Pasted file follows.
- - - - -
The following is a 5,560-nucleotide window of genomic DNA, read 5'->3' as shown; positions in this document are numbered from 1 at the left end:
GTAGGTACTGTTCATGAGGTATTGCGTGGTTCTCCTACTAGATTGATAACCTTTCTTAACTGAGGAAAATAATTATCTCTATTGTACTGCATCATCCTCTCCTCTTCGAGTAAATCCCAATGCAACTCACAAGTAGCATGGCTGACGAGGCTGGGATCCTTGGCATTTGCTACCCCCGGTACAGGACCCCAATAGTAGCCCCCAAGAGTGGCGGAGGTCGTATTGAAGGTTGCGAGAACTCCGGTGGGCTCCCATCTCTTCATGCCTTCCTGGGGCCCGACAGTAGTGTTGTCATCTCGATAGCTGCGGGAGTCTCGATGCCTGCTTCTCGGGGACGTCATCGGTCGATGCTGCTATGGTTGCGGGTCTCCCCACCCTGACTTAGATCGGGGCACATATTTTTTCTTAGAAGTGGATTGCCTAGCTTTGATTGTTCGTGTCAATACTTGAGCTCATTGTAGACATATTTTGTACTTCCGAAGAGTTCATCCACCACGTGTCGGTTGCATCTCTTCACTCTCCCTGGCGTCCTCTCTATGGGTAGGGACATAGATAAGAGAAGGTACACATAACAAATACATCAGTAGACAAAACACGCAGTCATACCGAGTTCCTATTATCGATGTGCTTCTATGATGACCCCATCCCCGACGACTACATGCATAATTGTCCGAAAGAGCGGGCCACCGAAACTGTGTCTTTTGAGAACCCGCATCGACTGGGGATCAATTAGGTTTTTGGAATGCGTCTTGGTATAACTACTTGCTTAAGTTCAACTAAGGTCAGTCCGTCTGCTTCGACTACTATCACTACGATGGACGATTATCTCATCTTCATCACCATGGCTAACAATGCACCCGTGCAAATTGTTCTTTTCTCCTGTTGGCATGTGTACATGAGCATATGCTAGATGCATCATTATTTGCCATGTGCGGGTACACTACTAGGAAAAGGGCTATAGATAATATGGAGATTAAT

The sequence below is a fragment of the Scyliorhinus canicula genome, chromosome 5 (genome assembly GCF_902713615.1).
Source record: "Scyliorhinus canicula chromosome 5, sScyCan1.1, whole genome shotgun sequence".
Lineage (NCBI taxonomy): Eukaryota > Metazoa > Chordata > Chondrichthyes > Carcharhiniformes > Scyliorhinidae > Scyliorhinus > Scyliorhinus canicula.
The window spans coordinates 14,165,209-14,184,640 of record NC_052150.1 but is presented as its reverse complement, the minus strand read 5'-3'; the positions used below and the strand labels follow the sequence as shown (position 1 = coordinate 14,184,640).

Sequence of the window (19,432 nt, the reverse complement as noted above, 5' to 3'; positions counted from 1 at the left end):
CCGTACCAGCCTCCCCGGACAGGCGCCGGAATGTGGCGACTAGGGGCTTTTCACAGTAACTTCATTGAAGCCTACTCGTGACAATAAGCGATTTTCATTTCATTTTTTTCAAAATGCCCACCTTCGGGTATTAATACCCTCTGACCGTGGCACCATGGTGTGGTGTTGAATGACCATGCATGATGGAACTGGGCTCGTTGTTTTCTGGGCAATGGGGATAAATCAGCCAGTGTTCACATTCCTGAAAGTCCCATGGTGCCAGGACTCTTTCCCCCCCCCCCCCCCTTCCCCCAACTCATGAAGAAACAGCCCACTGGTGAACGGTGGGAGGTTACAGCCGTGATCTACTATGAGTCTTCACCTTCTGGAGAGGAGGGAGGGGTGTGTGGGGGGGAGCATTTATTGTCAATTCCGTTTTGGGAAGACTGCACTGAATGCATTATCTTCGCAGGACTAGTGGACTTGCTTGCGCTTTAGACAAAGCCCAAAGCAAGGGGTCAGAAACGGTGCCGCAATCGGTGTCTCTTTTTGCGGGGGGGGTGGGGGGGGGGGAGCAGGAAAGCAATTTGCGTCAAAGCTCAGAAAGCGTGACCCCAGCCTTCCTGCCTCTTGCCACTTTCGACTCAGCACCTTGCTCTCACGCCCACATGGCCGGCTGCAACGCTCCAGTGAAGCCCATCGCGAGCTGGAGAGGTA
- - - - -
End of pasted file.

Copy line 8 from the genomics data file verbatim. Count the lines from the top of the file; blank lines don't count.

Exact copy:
CCGTACCAGCCTCCCCGGACAGGCGCCGGAATGTGGCGACTAGGGGCTTTTCACAGTAACTTCATTGAAGCCTACTCGTGACAATAAGCGATTTTCATTTCATTTTTTTCAAAATGCCCACCTTCGGGTATTAATACCCTCTGACCGTGGCACCATGGTGTGGTGTTGAATGACCATGCATGATGGAACTGGGCTCGTTGTTTTCTGGGCAATGGGGATAAATCAGCCAGTGTTCACATTCCTGAAAGTCCCATGGTGCCAGGACTCTTTCCCCCCCCCCCCCCCTTCCCCCAACTCATGAAGAAACAGCCCACTGGTGAACGGTGGGAGGTTACAGCCGTGATCTACTATGAGTCTTCACCTTCTGGAGAGGAGGGAGGGGTGTGTGGGGGGGAGCATTTATTGTCAATTCCGTTTTGGGAAGACTGCACTGAATGCATTATCTTCGCAGGACTAGTGGACTTGCTTGCGCTTTAGACAAAGCCCAAAGCAAGGGGTCAGAAACGGTGCCGCAATCGGTGTCTCTTTTTGCGGGGGGGGTGGGGGGGGGGGAGCAGGAAAGCAATTTGCGTCAAAGCTCAGAAAGCGTGACCCCAGCCTTCCTGCCTCTTGCCACTTTCGACTCAGCACCTTGCTCTCACGCCCACATGGCCGGCTGCAACGCTCCAGTGAAGCCCATCGCGAGCTGGAGAGGTA